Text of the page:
iOS 15.0.2 fixes a zero-day vulnerability but Apple hasn't given credit to the researcher who found it
What you need to know
- Apple has patched a security flaw with the release of iOS 15.0.2.
- Like a previous fix, Apple has not given credit to the researcher that discovered the zero-day flaw.
Apple appears to have fixed a zero-day vulnerability with the release of iOS 15.0.2, but like previous instances, it hasn't given credit to the researcher who discovered the problem and reported it.
Researcher Denis Tokarev has previously had trouble getting Apple to acknowledge security vulnerabilities. Now that Apple is at least fixing the problems he found, it isn't doing a great job of giving him credit.
Seems that they don't have a separate protocol on handling reports which were already disclosed. And if this message contains a legit excuse, they could save a tiny bit of reputation by making it public. But it's up to them, I won't disclose full message until I get credit. 2/3 pic.twitter.com/iG6waUELtkSeems that they don't have a separate protocol on handling reports which were already disclosed. And if this message contains a legit excuse, they could save a tiny bit of reputation by making it public. But it's up to them, I won't disclose full message until I get credit. 2/3 pic.twitter.com/iG6waUELtk— Denis Tokarev 🇷🇺 (@illusionofcha0s) October 13, 2021October 13, 2021
This follows a similar instance where another flaw was fixed by iOS 14.7 in July, again with Tokarev not being credit. At the time, Apple said that it was a "processing issue" and that credit would be given in a future update.
That didn't happen.
Only Apple knows why it seems so keen not to give this particular researcher credit for finding security holes in its software, but the good news from a user's point of view is that the issue is fixed. However, long term, Apple's stance on first acknowledging and then dealing with the problems before not giving credit for their discovery could well cause researchers not to report bugs in the future.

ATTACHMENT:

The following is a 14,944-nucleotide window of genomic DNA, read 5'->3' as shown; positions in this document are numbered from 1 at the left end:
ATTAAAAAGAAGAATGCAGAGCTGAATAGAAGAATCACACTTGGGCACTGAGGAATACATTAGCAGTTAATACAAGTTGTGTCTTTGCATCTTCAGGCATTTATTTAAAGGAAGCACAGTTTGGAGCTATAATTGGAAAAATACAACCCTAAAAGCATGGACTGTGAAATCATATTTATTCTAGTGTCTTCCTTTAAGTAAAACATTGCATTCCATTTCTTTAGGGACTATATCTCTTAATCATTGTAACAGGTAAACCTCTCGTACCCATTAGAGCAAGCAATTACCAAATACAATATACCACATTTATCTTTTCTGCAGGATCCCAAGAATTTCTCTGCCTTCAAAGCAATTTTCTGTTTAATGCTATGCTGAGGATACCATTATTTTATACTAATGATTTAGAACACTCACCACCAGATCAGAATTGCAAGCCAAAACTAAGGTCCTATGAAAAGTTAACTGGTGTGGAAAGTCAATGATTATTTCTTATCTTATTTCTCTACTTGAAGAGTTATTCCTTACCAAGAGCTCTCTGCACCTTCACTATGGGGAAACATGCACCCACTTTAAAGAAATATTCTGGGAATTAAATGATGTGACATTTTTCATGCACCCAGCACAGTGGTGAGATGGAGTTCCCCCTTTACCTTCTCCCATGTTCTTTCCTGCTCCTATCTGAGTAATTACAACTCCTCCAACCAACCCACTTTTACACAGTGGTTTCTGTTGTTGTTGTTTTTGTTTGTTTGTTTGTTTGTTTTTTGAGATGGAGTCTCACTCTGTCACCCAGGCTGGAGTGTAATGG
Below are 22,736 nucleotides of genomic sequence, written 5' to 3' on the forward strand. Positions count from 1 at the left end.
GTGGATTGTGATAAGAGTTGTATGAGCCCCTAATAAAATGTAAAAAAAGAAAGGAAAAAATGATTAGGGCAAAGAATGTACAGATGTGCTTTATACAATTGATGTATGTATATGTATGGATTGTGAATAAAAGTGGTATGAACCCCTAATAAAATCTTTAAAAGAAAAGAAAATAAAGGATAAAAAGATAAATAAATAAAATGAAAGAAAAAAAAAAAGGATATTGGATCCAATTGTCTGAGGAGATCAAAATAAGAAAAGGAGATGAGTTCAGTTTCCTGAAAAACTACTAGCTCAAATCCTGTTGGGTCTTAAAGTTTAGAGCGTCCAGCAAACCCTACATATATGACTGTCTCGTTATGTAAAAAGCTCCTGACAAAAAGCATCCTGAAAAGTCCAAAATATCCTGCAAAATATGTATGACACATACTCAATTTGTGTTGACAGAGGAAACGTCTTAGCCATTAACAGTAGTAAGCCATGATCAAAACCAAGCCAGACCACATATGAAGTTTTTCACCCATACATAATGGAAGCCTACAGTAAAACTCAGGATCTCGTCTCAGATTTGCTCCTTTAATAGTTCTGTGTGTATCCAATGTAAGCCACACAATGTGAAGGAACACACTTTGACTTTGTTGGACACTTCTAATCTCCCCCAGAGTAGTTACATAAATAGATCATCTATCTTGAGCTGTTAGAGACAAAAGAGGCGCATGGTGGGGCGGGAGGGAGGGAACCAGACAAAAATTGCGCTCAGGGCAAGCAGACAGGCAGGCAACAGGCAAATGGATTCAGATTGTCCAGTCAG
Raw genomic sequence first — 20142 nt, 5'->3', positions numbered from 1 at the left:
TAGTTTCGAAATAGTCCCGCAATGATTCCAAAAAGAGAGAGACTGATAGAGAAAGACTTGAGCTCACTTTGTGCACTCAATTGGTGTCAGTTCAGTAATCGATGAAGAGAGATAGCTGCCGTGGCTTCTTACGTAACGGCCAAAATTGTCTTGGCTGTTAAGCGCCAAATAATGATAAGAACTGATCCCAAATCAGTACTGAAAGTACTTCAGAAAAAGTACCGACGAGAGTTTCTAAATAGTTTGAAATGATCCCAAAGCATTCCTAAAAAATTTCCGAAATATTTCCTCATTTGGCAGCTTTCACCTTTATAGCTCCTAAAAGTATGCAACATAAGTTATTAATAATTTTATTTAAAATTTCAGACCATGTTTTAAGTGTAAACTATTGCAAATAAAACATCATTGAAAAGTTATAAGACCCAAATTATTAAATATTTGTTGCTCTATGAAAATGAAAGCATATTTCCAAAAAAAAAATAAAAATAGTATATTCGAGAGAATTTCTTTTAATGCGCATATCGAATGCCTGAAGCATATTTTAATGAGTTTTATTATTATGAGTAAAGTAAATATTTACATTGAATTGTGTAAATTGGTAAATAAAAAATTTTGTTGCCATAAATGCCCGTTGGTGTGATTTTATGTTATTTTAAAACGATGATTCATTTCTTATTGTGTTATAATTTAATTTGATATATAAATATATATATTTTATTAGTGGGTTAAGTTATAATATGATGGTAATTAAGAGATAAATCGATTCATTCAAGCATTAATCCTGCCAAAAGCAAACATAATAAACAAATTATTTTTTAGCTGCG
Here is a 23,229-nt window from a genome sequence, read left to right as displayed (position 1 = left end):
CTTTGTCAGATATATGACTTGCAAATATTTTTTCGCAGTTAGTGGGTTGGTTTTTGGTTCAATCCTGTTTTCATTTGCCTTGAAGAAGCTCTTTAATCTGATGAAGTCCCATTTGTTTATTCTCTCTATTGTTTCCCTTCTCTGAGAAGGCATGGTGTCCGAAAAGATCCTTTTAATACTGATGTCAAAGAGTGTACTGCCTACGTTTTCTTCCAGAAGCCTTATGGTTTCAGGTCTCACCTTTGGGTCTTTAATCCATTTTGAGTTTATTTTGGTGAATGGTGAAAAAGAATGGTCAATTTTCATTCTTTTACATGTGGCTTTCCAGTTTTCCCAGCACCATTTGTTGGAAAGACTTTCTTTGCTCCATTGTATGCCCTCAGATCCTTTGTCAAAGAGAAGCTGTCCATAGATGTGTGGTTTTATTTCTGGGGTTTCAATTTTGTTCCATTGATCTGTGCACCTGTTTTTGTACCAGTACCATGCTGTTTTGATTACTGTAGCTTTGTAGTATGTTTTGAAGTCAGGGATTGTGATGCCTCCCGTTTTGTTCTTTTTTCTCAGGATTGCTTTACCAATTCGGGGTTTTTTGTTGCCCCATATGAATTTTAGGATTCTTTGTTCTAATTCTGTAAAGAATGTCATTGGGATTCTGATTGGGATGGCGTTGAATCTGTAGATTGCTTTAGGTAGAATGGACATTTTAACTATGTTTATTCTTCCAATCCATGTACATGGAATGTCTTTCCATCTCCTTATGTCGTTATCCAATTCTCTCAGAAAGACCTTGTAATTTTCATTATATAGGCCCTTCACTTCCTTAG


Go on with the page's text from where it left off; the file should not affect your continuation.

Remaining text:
That's bad for everyone.
Security and privacy have long been some of the best iPhone features that Apple relentlessly markets. Faux pas like this might not help it maintain that stance in the long run.
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Oliver Haslam has written about Apple and the wider technology business for more than a decade with bylines on How-To Geek, PC Mag, iDownloadBlog, and many more. He has also been published in print for Macworld, including cover stories. At iMore, Oliver is involved in daily news coverage and, not being short of opinions, has been known to 'explain' those thoughts in more detail, too.
Having grown up using PCs and spending far too much money on graphics card and flashy RAM, Oliver switched to the Mac with a G5 iMac and hasn't looked back. Since then he's seen the growth of the smartphone world, backed by iPhone, and new product categories come and go. Current expertise includes iOS, macOS, streaming services, and pretty much anything that has a battery or plugs into a wall. Oliver also covers mobile gaming for iMore, with Apple Arcade a particular focus. He's been gaming since the Atari 2600 days and still struggles to comprehend the fact he can play console quality titles on his pocket computer.